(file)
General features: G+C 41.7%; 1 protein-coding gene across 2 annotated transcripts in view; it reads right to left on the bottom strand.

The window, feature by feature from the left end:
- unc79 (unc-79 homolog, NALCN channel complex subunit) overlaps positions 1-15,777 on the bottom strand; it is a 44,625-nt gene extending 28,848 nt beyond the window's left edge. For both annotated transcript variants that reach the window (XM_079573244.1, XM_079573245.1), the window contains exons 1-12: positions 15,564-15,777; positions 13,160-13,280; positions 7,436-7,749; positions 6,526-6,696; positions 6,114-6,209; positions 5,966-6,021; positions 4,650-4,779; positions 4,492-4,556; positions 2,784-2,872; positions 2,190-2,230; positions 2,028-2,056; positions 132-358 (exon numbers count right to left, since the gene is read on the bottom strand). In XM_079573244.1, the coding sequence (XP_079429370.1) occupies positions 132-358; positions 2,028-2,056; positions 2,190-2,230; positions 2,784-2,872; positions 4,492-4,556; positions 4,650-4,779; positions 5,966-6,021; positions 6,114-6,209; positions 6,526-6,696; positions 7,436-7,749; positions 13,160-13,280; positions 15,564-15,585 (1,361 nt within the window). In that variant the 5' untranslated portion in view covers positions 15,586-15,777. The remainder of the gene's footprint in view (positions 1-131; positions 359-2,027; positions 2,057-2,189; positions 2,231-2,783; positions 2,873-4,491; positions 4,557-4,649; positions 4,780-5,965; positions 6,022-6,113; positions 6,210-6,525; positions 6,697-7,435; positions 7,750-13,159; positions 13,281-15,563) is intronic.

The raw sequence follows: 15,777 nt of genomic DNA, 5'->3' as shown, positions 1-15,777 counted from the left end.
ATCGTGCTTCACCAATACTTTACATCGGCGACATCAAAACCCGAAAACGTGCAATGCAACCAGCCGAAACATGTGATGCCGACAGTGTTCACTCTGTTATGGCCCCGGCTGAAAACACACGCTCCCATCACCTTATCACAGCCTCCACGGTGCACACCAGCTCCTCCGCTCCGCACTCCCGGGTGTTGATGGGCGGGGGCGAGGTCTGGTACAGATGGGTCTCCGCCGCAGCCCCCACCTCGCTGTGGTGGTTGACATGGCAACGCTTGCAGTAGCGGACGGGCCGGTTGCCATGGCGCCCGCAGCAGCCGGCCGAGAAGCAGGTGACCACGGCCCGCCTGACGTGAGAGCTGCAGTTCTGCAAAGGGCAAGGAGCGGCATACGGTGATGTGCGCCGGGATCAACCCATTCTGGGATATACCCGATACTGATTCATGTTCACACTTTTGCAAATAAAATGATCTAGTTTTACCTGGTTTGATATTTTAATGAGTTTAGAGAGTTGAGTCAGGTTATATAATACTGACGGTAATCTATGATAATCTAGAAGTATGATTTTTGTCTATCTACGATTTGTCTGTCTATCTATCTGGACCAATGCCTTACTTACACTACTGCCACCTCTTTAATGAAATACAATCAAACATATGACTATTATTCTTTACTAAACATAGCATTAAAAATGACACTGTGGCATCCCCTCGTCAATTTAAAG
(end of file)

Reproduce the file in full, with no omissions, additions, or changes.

General features: G+C 41.7%; 1 protein-coding gene across 2 annotated transcripts in view; it reads right to left on the bottom strand.

The window, feature by feature from the left end:
- unc79 (unc-79 homolog, NALCN channel complex subunit) overlaps positions 1-15,777 on the bottom strand; it is a 44,625-nt gene extending 28,848 nt beyond the window's left edge. For both annotated transcript variants that reach the window (XM_079573244.1, XM_079573245.1), the window contains exons 1-12: positions 15,564-15,777; positions 13,160-13,280; positions 7,436-7,749; positions 6,526-6,696; positions 6,114-6,209; positions 5,966-6,021; positions 4,650-4,779; positions 4,492-4,556; positions 2,784-2,872; positions 2,190-2,230; positions 2,028-2,056; positions 132-358 (exon numbers count right to left, since the gene is read on the bottom strand). In XM_079573244.1, the coding sequence (XP_079429370.1) occupies positions 132-358; positions 2,028-2,056; positions 2,190-2,230; positions 2,784-2,872; positions 4,492-4,556; positions 4,650-4,779; positions 5,966-6,021; positions 6,114-6,209; positions 6,526-6,696; positions 7,436-7,749; positions 13,160-13,280; positions 15,564-15,585 (1,361 nt within the window). In that variant the 5' untranslated portion in view covers positions 15,586-15,777. The remainder of the gene's footprint in view (positions 1-131; positions 359-2,027; positions 2,057-2,189; positions 2,231-2,783; positions 2,873-4,491; positions 4,557-4,649; positions 4,780-5,965; positions 6,022-6,113; positions 6,210-6,525; positions 6,697-7,435; positions 7,750-13,159; positions 13,281-15,563) is intronic.

The raw sequence follows: 15,777 nt of genomic DNA, 5'->3' as shown, positions 1-15,777 counted from the left end.
ATCGTGCTTCACCAATACTTTACATCGGCGACATCAAAACCCGAAAACGTGCAATGCAACCAGCCGAAACATGTGATGCCGACAGTGTTCACTCTGTTATGGCCCCGGCTGAAAACACACGCTCCCATCACCTTATCACAGCCTCCACGGTGCACACCAGCTCCTCCGCTCCGCACTCCCGGGTGTTGATGGGCGGGGGCGAGGTCTGGTACAGATGGGTCTCCGCCGCAGCCCCCACCTCGCTGTGGTGGTTGACATGGCAACGCTTGCAGTAGCGGACGGGCCGGTTGCCATGGCGCCCGCAGCAGCCGGCCGAGAAGCAGGTGACCACGGCCCGCCTGACGTGAGAGCTGCAGTTCTGCAAAGGGCAAGGAGCGGCATACGGTGATGTGCGCCGGGATCAACCCATTCTGGGATATACCCGATACTGATTCATGTTCACACTTTTGCAAATAAAATGATCTAGTTTTACCTGGTTTGATATTTTAATGAGTTTAGAGAGTTGAGTCAGGTTATATAATACTGACGGTAATCTATGATAATCTAGAAGTATGATTTTTGTCTATCTACGATTTGTCTGTCTATCTATCTGGACCAATGCCTTACTTACACTACTGCCACCTCTTTAATGAAATACAATCAAACATATGACTATTATTCTTTACTAAACATAGCATTAAAAATGACACTGTGGCATCCCCTCGTCAATTTAAAG